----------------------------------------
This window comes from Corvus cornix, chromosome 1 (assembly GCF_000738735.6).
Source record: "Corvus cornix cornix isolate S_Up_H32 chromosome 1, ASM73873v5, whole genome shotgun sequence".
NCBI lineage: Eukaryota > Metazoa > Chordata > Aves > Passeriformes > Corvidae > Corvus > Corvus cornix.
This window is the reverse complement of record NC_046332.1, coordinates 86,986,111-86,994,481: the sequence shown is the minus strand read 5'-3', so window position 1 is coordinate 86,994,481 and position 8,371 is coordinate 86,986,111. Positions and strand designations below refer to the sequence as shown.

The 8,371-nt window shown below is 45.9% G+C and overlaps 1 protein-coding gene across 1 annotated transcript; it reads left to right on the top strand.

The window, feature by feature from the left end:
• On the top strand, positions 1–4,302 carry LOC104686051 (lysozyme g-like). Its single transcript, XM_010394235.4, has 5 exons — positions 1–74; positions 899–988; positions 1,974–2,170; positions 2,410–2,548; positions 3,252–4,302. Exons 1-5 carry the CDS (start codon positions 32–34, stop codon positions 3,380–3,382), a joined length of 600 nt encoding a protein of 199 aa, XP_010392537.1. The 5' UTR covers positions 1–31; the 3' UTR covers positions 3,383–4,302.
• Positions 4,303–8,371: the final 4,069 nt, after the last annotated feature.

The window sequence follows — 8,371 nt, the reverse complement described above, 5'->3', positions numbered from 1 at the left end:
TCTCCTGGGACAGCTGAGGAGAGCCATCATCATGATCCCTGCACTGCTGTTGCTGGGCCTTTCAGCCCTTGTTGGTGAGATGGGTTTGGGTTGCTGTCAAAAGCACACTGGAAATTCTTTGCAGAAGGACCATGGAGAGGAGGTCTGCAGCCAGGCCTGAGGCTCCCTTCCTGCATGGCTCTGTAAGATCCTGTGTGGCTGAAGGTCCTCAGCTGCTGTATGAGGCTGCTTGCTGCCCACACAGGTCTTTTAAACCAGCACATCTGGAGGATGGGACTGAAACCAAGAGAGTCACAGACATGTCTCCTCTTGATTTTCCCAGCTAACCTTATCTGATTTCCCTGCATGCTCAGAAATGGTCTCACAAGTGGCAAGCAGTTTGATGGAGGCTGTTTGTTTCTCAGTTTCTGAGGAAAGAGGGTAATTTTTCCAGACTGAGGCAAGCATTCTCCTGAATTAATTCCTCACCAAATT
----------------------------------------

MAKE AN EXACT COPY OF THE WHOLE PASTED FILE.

This window comes from Corvus cornix, chromosome 1 (assembly GCF_000738735.6).
Source record: "Corvus cornix cornix isolate S_Up_H32 chromosome 1, ASM73873v5, whole genome shotgun sequence".
NCBI lineage: Eukaryota > Metazoa > Chordata > Aves > Passeriformes > Corvidae > Corvus > Corvus cornix.
This window is the reverse complement of record NC_046332.1, coordinates 86,986,111-86,994,481: the sequence shown is the minus strand read 5'-3', so window position 1 is coordinate 86,994,481 and position 8,371 is coordinate 86,986,111. Positions and strand designations below refer to the sequence as shown.

The 8,371-nt window shown below is 45.9% G+C and overlaps 1 protein-coding gene across 1 annotated transcript; it reads left to right on the top strand.

The window, feature by feature from the left end:
• On the top strand, positions 1–4,302 carry LOC104686051 (lysozyme g-like). Its single transcript, XM_010394235.4, has 5 exons — positions 1–74; positions 899–988; positions 1,974–2,170; positions 2,410–2,548; positions 3,252–4,302. Exons 1-5 carry the CDS (start codon positions 32–34, stop codon positions 3,380–3,382), a joined length of 600 nt encoding a protein of 199 aa, XP_010392537.1. The 5' UTR covers positions 1–31; the 3' UTR covers positions 3,383–4,302.
• Positions 4,303–8,371: the final 4,069 nt, after the last annotated feature.

The window sequence follows — 8,371 nt, the reverse complement described above, 5'->3', positions numbered from 1 at the left end:
TCTCCTGGGACAGCTGAGGAGAGCCATCATCATGATCCCTGCACTGCTGTTGCTGGGCCTTTCAGCCCTTGTTGGTGAGATGGGTTTGGGTTGCTGTCAAAAGCACACTGGAAATTCTTTGCAGAAGGACCATGGAGAGGAGGTCTGCAGCCAGGCCTGAGGCTCCCTTCCTGCATGGCTCTGTAAGATCCTGTGTGGCTGAAGGTCCTCAGCTGCTGTATGAGGCTGCTTGCTGCCCACACAGGTCTTTTAAACCAGCACATCTGGAGGATGGGACTGAAACCAAGAGAGTCACAGACATGTCTCCTCTTGATTTTCCCAGCTAACCTTATCTGATTTCCCTGCATGCTCAGAAATGGTCTCACAAGTGGCAAGCAGTTTGATGGAGGCTGTTTGTTTCTCAGTTTCTGAGGAAAGAGGGTAATTTTTCCAGACTGAGGCAAGCATTCTCCTGAATTAATTCCTCACCAAATT